His sulky assistant prepared some sort of silly putty to put in my mouth in order to make a mould for the temporary teeth I'd need until my real crowns were ready in about a fortnight's time. He had to press the glue and the interim crowns in as though he was packing down his sleeping bag into one of those sausage sized covers: I was convinced that his hand was going to burst through the back of my head and beyond the back of the headrest.
I was finally allowed to see the teeth, but all they looked like was two half-melted minties. Good enough for a part of my body that'll only get seen if I'm screaming in terror or giggling myself stupid. This very same process happened again for my other two back teeth.
I was expecting the same process for my two front teeth. However, having two temporary crowns stuck on top of the two tiny pegs that were all that remained of my original front teeth made it look as though I'd stuck two chunks of teacher's chalk under my top lip for a dare. I was going to have to talk, smile and be seen in public with teeth that couldn't have been more fake than if they'd been chewed out of wet tissue and spat into my mouth with a pea shooter.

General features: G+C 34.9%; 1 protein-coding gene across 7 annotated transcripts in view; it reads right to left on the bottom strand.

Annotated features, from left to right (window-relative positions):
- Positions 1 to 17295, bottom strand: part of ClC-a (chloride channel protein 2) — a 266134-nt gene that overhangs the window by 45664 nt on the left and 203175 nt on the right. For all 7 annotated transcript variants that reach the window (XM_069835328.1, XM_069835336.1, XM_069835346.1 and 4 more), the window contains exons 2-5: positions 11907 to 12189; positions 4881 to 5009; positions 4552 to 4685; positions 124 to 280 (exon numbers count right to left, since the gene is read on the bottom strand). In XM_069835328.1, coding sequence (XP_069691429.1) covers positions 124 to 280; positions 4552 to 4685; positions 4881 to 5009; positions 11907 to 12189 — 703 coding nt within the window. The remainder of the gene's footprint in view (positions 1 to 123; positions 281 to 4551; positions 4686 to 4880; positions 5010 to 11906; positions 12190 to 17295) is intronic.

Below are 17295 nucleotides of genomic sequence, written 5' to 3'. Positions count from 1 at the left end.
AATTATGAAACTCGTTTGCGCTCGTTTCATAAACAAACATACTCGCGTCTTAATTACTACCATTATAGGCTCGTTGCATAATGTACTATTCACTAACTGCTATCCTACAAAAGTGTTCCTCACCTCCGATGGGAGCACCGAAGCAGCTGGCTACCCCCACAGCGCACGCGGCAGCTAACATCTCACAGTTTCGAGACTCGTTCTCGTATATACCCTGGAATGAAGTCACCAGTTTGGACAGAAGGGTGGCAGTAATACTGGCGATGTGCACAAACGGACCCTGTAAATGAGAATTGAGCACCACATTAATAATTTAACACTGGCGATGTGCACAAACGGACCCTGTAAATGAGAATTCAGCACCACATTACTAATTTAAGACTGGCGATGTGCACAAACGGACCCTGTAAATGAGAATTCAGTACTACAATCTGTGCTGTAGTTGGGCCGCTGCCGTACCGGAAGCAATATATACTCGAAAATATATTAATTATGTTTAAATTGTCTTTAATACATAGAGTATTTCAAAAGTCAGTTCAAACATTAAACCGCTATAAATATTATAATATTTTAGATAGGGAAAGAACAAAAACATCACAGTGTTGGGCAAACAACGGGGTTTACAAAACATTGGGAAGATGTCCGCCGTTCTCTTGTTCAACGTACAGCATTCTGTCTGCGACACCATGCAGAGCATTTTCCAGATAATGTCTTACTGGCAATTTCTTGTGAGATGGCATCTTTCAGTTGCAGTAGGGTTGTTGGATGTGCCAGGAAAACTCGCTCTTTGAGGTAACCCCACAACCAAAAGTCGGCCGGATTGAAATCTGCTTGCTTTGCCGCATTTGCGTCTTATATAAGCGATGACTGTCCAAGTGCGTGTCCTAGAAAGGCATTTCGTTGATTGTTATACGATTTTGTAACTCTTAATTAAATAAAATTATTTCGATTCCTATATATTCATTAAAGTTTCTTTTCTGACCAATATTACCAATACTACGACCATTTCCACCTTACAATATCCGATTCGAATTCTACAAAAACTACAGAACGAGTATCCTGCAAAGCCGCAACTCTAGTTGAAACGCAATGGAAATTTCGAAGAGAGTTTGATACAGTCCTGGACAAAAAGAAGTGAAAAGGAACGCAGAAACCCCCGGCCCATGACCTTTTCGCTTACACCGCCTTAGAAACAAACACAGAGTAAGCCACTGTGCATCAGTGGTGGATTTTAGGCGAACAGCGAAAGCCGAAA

It was a long fortnight, and one that involved very little smiling or uncontrollable laughter (or terror, for that matter). It was with relief - and that's an unusual sentence to write in an article about multiple visits to a dentist - that I fronted up to get my 'real' crowns for my two front teeth; the 'king' teeth that are the main stars of the mouth and smile show. The fake ones were taken off with a few disconcerting "Oh dear, this is difficult" and "Goodness me, the glue's good, isn't it?" by Dr T as he resorted to kneeling on my shoulders and pulling my head so far out of the chair it smacked into the light.
Somehow they were off, and my two new choppers were ceremoniously brought in on a surgical tray. Under the light of the dental chair they looked pretty OK to me. On went the cement and in the mouth. Done. I thanked him, and toddled off back home.